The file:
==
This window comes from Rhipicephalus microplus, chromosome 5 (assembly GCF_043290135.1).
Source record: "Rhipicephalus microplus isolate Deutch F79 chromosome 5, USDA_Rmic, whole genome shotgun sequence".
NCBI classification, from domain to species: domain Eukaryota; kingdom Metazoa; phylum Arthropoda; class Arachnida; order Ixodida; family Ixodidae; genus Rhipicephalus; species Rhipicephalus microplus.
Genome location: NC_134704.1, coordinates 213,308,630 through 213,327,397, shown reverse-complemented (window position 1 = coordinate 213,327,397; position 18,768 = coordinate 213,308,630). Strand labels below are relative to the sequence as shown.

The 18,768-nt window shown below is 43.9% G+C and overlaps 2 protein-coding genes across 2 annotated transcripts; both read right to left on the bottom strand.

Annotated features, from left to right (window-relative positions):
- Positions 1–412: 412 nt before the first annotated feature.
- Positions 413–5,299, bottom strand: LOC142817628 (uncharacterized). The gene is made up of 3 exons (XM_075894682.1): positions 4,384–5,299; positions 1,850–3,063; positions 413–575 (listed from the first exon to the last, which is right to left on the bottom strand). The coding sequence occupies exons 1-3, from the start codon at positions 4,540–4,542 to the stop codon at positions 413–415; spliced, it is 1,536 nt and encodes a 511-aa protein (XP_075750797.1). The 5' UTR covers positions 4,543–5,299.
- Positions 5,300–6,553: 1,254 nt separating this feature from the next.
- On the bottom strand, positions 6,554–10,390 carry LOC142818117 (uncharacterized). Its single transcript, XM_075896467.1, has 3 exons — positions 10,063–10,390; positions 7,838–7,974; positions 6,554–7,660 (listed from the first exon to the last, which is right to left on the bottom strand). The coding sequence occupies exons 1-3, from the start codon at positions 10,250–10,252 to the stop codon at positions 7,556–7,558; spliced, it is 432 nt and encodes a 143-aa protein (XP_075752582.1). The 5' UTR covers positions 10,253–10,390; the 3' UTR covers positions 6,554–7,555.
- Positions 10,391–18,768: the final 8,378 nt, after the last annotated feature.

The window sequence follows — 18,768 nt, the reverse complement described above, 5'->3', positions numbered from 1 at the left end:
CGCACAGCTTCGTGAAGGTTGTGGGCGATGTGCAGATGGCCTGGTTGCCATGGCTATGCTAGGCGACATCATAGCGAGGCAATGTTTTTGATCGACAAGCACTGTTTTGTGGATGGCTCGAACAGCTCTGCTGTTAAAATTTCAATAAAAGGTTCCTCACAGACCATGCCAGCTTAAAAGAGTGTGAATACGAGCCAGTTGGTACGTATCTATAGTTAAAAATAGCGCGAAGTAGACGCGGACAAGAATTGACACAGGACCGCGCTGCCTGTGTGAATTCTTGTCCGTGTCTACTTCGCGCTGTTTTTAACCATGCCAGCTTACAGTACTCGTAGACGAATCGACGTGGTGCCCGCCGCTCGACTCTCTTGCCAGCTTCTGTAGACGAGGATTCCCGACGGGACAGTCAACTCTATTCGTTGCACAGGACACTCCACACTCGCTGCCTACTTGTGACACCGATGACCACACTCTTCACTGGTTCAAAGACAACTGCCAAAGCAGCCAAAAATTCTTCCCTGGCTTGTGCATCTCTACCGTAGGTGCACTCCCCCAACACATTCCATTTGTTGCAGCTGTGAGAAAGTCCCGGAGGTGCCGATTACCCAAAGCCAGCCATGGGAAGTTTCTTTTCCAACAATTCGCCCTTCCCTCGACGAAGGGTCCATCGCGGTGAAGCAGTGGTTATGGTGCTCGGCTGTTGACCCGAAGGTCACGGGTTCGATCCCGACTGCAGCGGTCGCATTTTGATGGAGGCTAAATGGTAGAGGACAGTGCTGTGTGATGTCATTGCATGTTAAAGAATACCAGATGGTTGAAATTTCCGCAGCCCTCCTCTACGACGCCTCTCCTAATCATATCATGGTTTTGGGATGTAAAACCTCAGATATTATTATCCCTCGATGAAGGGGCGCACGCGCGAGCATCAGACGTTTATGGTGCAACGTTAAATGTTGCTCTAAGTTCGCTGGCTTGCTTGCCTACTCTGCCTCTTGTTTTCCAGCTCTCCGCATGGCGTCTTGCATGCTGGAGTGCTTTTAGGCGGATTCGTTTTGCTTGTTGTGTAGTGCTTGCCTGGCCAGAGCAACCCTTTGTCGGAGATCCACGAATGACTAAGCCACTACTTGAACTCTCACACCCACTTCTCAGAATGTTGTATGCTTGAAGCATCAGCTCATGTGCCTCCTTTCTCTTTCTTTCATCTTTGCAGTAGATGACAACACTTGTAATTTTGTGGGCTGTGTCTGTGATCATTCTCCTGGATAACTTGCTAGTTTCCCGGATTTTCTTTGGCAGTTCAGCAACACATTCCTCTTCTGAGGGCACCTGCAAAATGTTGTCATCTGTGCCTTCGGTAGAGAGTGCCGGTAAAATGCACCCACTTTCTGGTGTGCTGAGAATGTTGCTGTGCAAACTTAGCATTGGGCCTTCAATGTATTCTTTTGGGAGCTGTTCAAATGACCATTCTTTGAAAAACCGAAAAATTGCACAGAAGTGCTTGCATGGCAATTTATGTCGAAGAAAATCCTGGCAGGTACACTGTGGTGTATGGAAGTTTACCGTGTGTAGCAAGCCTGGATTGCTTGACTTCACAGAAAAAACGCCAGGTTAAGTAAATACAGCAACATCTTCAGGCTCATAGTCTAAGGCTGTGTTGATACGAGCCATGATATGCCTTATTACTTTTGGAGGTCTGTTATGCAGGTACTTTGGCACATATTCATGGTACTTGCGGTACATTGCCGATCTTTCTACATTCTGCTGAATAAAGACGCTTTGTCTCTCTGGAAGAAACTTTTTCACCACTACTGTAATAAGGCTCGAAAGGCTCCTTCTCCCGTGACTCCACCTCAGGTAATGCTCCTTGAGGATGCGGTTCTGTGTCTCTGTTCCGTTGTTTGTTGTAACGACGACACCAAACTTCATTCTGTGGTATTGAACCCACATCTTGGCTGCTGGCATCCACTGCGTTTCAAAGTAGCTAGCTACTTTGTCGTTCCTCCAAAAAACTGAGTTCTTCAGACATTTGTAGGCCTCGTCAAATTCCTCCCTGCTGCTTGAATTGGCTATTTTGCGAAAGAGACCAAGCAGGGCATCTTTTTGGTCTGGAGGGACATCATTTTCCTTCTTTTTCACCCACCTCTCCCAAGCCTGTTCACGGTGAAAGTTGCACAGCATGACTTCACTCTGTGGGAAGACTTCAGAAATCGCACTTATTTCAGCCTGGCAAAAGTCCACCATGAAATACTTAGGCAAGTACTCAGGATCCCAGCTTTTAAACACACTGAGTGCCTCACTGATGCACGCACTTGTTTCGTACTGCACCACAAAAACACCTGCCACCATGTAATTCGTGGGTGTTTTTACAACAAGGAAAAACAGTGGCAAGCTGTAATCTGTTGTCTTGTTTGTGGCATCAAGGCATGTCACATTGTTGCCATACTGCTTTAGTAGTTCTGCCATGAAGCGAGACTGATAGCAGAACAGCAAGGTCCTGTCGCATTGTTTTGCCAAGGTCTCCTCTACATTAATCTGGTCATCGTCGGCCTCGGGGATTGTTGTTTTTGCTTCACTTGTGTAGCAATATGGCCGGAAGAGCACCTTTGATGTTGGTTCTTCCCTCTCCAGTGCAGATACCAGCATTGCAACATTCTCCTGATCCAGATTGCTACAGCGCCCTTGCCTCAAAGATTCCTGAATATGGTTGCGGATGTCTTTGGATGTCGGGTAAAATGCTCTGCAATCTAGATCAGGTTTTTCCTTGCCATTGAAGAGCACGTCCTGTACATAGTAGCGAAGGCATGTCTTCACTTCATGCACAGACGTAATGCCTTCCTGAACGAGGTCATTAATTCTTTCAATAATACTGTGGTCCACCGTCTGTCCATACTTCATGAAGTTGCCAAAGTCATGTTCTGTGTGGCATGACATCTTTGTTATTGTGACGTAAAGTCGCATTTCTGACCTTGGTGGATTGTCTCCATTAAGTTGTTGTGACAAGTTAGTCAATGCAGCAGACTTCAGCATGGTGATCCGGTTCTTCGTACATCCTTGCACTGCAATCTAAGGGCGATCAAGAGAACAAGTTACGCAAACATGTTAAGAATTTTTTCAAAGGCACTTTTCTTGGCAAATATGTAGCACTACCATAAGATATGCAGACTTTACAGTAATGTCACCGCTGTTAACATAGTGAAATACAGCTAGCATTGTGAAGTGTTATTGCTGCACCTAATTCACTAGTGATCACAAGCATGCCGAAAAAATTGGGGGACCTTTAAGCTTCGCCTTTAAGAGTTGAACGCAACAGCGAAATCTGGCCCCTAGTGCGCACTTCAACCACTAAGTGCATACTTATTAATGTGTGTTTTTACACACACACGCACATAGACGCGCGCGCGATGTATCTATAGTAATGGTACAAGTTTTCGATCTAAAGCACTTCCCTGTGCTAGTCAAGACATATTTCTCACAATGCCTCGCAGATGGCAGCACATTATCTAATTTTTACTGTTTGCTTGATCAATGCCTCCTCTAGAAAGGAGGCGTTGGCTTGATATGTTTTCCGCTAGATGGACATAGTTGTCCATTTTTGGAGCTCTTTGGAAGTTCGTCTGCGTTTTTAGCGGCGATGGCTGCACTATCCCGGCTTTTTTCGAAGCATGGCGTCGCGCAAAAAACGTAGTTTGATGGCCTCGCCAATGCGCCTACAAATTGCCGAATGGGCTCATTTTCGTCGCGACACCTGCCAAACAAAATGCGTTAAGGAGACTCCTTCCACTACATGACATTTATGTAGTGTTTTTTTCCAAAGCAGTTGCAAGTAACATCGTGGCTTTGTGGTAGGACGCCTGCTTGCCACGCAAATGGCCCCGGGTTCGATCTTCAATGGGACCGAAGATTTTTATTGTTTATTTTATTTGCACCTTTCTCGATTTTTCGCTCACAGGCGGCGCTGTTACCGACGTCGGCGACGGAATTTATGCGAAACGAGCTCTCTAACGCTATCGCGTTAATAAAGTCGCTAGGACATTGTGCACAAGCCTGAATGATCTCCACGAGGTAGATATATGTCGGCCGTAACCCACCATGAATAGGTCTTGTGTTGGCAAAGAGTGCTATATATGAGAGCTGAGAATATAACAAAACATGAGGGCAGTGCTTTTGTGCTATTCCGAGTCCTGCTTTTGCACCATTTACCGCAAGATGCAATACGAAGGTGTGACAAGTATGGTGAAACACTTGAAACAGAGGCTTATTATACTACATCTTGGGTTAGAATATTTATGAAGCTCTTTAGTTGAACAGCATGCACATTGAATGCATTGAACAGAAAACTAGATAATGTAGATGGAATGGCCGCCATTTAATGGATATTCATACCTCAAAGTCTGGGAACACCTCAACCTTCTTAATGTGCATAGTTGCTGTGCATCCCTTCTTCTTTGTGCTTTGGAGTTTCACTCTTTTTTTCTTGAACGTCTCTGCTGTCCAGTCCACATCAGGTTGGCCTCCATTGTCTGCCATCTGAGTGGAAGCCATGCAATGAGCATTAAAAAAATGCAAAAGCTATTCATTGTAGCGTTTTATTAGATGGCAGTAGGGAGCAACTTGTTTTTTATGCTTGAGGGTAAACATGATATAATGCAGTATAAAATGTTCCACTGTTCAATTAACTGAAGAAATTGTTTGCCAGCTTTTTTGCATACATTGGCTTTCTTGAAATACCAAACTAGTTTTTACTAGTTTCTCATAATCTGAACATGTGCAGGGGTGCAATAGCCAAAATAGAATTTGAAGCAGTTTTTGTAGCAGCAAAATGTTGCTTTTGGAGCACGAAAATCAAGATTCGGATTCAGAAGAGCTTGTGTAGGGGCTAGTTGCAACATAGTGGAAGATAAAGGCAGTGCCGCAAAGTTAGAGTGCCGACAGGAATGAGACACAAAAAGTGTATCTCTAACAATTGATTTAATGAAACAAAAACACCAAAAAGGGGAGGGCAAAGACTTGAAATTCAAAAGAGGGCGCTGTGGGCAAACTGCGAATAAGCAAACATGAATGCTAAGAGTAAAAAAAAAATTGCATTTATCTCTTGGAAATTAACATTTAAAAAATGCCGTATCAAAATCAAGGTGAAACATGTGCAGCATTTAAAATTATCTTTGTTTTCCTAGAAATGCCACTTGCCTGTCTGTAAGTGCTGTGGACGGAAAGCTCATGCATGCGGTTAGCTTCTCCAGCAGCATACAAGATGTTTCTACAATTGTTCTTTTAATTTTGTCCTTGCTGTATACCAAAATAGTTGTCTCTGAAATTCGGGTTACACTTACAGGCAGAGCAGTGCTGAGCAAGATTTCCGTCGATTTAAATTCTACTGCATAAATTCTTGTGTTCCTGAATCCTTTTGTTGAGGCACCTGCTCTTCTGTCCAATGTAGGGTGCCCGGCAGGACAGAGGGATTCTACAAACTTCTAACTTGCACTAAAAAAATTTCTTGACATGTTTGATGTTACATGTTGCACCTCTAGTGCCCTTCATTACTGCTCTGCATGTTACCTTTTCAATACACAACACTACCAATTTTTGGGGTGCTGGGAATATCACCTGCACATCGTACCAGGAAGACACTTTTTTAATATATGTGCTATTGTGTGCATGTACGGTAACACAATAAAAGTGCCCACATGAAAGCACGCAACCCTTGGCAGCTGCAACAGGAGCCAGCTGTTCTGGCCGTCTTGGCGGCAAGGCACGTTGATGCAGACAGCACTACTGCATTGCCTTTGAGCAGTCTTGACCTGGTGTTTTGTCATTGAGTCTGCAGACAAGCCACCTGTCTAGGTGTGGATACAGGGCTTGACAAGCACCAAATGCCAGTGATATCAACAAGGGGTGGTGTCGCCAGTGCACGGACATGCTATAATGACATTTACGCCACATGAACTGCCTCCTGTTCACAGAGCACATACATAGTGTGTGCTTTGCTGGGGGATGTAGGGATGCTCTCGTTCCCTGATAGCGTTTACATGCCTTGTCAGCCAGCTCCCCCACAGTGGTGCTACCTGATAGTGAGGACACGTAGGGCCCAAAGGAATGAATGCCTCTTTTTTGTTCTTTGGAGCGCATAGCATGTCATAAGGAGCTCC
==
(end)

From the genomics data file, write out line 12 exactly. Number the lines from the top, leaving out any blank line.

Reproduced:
The window sequence follows — 18,768 nt, the reverse complement described above, 5'->3', positions numbered from 1 at the left end: